The reference voltage can be adjusted by digital control with the use of a digital-to-analog converter and a voltage regulator, or by direct application of an analog voltage. The restore device is activated by a restore interval control signal, at a rate calculated to prevent the normal diffusion leakage current from discharging the diffusion node down to the second reference voltage. A typical time interval could be 10 microseconds. In one arrangement, the voltage at diffusion node is assumed to be higher than the reference voltage, until an ionizing radiation event causes electrons generated from the hole-electron pairs to collect into the diffusion node. When the electrons collect at the diffusion node, the voltage drops below the reference voltage and flags a radiation event. For a soft error to occur at a specific node, the charge collected at that node must be greater than the critical charge to cause a bit to flip. The critical charge Qcritical of a memory array storage cell is defined as the largest charge that can be injected without changing the cell's logic state. The sensitivity of the detector can be varied by adjusting the reference voltage, which directly modulates the critical charge level in a linear relationship. To detect a low-energy radiation event, the reference voltage is raised to be closer to the first pre-charge voltage.
In a DRAM array, data are stored as the presence or absence of charge carriers in storage wells. The amount of the charge in a well that has 3 million electrons is about 480 fC (−1.6×10−19 coulomb/electron). The susceptibility of a memory device to soft errors depends primarily on Qcritical. When the charge of electrons generated by ionizing particles and collected by the storage well exceeds Qcritical, a soft error occurs. The ionizing particle can be a proton, an alpha particle, or a heavy ion whose atom is stripped of some of its electrons. If a DRAM array has a Qcritical greater than 1200 fC, it will be unlikely for alpha particles emitted from IC materials to cause soft errors, because the energy deposited by these alpha particles generally does not produce enough electron-hole pairs. On the other hand, if Qcritical is less than 24 fC, the alpha particles emitted from the packaging materials will very likely cause soft errors. Therefore, it is desirable to provide the capability of tuning the Qcritical of a DRAM array so that it can be used to characterize the alpha particle or other type of radiations. Since the critical charge is proportional to the supply voltage and node capacitance, Qcritical can be changed by increasing the supply voltage, reducing the dielectric thickness to increase capacitance, and changing the cell geometry such as storing charge on the inner walls of a deep trench or building DRAM on an SOI. As nanotechnology continues to scale down device size with lower supply voltage and smaller node capacitance, circuits are more prone to soft errors because less charge needs to be collected to cause a bit flip. For 90 nm technology and beyond, the critical charge in a logic node becomes small enough that a bit flip can occur after being struck be relatively low-LET particles.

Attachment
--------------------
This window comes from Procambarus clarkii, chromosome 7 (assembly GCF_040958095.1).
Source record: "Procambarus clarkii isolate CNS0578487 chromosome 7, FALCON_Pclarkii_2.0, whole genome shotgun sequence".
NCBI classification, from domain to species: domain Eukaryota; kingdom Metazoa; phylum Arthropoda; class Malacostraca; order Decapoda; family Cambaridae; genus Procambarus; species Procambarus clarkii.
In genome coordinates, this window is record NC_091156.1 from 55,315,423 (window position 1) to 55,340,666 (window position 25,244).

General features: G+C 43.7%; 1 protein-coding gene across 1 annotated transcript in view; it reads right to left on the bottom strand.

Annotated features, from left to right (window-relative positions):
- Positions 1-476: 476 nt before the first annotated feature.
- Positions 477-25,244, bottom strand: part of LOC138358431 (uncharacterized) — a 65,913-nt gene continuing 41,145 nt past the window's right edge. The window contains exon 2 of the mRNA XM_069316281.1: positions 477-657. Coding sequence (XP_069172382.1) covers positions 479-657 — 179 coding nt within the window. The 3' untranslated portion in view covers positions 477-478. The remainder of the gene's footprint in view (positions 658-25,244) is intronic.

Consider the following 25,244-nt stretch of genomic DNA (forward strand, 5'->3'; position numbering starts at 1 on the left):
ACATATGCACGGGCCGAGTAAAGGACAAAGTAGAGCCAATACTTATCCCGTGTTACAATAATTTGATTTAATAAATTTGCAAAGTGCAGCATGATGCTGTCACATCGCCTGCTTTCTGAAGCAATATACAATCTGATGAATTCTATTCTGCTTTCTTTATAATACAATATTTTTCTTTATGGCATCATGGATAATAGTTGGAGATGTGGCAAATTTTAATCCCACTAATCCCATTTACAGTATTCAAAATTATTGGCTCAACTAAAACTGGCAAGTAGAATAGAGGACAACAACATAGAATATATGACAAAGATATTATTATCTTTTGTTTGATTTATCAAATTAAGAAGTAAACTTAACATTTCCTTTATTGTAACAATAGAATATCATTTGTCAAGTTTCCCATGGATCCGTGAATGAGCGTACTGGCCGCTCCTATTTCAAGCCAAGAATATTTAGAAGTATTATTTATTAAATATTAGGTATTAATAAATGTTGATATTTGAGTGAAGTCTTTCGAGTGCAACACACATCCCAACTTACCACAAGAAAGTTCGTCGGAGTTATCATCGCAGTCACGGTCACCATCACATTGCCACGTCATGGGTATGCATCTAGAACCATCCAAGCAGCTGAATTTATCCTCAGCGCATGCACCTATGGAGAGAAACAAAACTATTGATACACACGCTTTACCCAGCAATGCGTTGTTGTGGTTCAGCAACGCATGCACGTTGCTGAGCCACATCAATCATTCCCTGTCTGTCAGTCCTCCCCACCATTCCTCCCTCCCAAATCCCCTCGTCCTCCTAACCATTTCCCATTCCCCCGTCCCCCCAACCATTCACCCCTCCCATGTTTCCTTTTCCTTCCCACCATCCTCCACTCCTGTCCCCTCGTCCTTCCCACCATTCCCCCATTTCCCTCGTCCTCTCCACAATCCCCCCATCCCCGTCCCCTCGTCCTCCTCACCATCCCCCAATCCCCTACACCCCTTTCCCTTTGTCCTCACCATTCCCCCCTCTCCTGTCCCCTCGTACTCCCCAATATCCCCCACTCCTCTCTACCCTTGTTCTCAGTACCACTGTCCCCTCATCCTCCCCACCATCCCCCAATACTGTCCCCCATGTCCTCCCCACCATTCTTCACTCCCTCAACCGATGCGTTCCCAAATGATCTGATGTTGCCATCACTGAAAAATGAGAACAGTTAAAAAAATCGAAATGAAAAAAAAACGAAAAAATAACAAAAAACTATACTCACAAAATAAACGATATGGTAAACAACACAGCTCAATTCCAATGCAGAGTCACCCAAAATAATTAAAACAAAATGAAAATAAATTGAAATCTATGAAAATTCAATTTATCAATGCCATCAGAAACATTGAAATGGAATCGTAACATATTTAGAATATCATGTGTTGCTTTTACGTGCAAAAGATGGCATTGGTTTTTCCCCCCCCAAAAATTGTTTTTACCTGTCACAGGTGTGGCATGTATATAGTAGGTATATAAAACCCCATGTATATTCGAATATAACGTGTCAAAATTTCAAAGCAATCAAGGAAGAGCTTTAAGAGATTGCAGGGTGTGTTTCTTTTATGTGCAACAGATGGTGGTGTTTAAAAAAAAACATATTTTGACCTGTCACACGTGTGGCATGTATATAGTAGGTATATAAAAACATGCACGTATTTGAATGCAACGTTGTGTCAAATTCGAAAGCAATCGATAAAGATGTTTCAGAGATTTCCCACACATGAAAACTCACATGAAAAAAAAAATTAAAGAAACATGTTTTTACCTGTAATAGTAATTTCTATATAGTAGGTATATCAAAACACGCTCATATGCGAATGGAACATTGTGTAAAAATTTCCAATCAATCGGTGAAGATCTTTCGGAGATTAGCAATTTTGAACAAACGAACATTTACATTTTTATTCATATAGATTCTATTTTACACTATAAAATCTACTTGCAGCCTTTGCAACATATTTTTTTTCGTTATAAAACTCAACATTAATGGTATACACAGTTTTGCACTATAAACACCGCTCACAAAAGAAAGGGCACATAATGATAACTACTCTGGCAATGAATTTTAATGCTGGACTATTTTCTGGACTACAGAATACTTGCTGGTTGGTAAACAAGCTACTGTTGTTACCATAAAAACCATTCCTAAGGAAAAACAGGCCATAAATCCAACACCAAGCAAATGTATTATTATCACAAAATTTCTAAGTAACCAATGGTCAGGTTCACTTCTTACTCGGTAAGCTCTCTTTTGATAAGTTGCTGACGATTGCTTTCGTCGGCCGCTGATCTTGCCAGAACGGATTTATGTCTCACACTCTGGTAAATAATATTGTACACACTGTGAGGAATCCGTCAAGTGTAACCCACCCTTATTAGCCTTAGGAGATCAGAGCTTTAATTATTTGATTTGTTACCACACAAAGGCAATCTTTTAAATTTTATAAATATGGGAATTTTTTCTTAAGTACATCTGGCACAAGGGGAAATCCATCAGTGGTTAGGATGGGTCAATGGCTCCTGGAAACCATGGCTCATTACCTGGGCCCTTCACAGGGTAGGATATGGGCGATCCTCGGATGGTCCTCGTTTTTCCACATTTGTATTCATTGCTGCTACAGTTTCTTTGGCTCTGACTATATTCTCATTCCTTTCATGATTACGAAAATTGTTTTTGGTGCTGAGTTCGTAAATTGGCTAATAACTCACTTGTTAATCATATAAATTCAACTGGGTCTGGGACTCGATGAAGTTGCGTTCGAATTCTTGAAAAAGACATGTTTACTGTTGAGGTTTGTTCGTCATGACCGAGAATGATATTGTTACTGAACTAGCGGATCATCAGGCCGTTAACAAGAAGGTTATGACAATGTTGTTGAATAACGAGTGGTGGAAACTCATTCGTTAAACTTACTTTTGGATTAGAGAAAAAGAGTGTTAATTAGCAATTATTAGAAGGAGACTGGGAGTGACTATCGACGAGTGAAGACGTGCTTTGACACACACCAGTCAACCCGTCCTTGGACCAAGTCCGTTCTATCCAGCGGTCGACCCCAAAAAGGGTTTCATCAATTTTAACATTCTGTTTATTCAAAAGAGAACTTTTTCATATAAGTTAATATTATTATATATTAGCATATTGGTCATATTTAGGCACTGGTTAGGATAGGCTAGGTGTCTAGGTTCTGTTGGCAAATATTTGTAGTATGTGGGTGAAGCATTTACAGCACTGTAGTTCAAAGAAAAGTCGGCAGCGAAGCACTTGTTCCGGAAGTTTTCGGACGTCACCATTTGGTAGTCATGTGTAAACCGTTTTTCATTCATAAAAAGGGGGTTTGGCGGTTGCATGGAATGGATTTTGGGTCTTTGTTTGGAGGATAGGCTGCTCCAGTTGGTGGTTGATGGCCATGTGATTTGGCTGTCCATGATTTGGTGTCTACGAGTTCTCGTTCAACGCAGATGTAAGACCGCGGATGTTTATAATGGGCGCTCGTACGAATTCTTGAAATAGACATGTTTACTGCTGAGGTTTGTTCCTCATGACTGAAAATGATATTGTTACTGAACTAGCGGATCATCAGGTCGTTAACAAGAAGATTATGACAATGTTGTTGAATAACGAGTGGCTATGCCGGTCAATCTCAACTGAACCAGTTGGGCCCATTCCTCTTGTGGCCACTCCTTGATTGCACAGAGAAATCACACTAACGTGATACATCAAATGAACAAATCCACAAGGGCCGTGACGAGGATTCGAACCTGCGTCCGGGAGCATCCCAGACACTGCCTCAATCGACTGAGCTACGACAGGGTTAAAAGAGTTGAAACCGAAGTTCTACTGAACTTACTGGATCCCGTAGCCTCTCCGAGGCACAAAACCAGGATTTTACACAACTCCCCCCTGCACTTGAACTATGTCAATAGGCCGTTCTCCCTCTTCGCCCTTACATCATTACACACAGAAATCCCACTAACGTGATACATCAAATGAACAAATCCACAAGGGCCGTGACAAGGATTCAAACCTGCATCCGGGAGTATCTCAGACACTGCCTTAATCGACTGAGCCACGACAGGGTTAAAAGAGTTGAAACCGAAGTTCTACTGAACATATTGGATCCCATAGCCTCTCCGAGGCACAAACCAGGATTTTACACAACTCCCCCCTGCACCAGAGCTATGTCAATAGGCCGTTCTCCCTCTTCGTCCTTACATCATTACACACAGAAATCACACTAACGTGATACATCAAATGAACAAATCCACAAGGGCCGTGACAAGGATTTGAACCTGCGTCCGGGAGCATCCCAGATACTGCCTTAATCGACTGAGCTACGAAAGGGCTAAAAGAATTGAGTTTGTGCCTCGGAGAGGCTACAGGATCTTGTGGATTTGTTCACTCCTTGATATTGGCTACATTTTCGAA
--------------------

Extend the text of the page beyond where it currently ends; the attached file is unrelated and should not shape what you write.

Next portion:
The accelerated SEU monitor can be implemented in a DRAM array 200, where word decoders 204 are used to drive the word-lines 206, an set (e.g., at least one) of DRAM cells 202 are connected to a set (e.g., at least one) of latch-style sense amplifiers 210, and the outputs of sense amplifiers 210 are multiplexed by bit decoders 212 (
In the second embodiment, a heavy-ion sensing apparatus is implemented in DRAM to accelerate the soft error detection by adjusting the sensing margin and the refresh rate. In order to monitor the radiation-induced soft error, the SER sensitivity of a DRAM array can be increased by adjusting the sensing margin and extending the refresh cycle time during SED mode. In
The third embodiment of the invention describes the method of sensing heavy ions and accelerating the soft error detection in a DRAM array by lowering the power supply voltage of the DRAM macro during SED mode. For a system-on-a-chip that has multiple power supply voltage levels, a power switch can be used to connect the testing DRAM macros to a lower power supply voltage during SED mode to achieve different levels of sensitivity to detect the soft error rate. For example, during normal mode, the DRAM can be operated at 2.0V, but during the SED mode, it can be operated at 1.5V. By lowering the power supply level, the sensitivity to high-energy particle disturbance can be increased, which in turn accelerates the SER test.
The fourth embodiment of the invention describes the combined use of adjustable refresh rate, power supply voltage, and sensing reference level for accelerated SEU tests, radiation characterization, and simulation model calibrations of a DRAM array. By properly designing the SER monitor, the refresh rate, power supply, and sensing reference level of a DRAM array can be programmed dependently or independently to make the DRAM array more susceptible to radiation. These parameters (refresh rate, power supply and sensor reference level) constitute a multi-dimensional matrix of operating conditions that can be exploited for cost-effective SEU tests, characterization, and model calibration.
II. Experimental Matrix Built from Mono-Energetic Ion Beam Measurements and its Applications
(1) Elements of Experimental Parameter Matrix